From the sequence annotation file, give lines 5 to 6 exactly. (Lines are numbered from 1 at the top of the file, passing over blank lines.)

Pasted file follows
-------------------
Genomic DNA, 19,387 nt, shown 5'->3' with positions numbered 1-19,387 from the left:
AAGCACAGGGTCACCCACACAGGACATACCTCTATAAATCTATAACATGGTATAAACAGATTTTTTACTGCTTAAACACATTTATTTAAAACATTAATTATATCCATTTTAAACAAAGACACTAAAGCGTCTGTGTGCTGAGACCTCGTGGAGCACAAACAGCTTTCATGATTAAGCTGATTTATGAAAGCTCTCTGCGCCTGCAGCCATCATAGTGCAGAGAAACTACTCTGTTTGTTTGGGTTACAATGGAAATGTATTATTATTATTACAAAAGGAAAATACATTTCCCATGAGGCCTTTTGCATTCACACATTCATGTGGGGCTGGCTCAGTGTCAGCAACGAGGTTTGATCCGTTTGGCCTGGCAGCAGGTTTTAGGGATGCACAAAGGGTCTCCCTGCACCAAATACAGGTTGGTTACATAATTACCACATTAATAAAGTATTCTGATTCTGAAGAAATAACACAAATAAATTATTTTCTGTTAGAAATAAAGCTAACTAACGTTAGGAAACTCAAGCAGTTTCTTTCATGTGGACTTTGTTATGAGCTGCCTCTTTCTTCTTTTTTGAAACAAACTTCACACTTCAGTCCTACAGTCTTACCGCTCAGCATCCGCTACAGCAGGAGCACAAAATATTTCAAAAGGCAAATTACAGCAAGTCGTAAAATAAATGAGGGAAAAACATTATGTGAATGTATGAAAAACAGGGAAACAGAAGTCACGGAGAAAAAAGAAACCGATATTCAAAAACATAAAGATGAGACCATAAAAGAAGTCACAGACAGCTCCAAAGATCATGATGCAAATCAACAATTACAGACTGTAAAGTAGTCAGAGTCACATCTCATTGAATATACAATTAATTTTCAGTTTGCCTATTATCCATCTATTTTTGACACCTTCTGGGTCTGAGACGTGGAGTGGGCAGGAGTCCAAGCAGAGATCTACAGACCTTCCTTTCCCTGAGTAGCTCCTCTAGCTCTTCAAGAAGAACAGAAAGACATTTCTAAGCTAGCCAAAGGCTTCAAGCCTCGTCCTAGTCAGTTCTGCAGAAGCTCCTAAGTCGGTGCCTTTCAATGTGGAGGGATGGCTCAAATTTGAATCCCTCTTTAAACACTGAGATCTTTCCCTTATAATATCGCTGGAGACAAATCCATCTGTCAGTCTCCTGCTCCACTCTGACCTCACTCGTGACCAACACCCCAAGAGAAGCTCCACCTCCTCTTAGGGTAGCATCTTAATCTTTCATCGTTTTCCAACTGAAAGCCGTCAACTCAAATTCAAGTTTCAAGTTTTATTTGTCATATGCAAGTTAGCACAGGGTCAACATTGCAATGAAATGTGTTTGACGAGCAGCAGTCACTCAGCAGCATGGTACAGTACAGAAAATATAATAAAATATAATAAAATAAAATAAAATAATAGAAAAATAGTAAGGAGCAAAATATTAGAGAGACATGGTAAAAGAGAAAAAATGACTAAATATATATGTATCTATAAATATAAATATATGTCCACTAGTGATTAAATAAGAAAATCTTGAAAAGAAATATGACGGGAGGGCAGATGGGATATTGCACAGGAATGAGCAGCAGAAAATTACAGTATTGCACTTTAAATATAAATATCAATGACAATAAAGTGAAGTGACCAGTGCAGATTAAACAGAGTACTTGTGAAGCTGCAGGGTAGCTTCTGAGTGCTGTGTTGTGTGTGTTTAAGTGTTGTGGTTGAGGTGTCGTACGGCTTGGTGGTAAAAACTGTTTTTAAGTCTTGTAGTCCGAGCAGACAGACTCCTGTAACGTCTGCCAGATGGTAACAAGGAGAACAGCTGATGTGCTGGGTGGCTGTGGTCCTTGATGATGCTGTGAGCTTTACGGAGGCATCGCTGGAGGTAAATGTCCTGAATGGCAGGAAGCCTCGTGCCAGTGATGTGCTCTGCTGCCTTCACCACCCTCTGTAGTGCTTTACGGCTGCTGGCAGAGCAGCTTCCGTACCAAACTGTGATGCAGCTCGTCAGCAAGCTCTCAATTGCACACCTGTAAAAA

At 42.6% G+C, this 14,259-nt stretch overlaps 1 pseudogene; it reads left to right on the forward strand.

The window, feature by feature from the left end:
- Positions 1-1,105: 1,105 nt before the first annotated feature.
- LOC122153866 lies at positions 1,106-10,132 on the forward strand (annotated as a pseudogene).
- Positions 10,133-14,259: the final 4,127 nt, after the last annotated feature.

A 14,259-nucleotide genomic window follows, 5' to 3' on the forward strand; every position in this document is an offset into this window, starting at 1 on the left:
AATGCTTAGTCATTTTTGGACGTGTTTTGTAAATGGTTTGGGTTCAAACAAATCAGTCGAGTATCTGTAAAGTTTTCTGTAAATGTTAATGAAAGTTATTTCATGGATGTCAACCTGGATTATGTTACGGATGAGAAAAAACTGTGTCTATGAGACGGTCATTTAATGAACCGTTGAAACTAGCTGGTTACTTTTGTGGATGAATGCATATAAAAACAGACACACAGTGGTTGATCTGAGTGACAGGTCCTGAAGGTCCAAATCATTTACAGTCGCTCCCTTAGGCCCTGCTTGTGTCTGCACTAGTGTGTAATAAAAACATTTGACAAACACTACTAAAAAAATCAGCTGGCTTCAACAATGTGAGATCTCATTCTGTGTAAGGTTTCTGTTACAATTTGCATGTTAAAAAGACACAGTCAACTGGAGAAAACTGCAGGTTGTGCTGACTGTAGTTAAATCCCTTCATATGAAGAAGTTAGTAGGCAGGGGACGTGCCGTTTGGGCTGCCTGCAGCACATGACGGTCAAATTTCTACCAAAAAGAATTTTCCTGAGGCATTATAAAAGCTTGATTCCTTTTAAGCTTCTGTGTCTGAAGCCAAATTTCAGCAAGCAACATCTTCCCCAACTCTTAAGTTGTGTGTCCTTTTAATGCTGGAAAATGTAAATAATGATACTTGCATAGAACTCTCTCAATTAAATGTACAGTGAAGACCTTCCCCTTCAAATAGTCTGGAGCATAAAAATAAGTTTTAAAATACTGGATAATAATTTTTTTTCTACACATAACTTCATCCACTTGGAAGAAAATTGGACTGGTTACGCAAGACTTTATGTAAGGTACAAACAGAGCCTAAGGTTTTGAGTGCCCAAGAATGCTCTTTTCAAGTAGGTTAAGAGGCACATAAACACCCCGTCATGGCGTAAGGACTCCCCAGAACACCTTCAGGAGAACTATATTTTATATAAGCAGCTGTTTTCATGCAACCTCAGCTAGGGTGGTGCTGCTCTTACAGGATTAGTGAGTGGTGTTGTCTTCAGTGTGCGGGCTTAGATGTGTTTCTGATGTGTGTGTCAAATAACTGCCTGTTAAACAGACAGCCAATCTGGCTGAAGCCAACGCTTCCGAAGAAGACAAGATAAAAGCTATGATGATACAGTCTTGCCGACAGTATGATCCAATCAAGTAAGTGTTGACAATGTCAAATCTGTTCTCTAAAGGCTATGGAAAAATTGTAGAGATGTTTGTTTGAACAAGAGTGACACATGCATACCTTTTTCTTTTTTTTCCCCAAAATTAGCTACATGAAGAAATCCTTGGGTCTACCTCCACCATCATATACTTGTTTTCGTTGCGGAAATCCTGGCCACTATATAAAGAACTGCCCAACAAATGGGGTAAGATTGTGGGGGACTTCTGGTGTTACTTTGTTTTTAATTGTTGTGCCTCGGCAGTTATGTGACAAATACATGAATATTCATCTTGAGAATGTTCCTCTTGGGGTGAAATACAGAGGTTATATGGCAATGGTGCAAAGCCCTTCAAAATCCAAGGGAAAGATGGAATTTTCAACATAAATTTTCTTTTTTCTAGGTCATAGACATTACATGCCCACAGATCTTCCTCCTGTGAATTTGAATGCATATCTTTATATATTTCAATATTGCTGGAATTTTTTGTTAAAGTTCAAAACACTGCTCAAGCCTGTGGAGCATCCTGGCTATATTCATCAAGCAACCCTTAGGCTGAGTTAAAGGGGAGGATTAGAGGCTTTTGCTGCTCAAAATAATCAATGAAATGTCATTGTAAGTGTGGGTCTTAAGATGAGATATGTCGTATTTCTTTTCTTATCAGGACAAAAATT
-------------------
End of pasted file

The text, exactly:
- Positions 1-1,105: 1,105 nt before the first annotated feature.
- LOC122153866 lies at positions 1,106-10,132 on the forward strand (annotated as a pseudogene).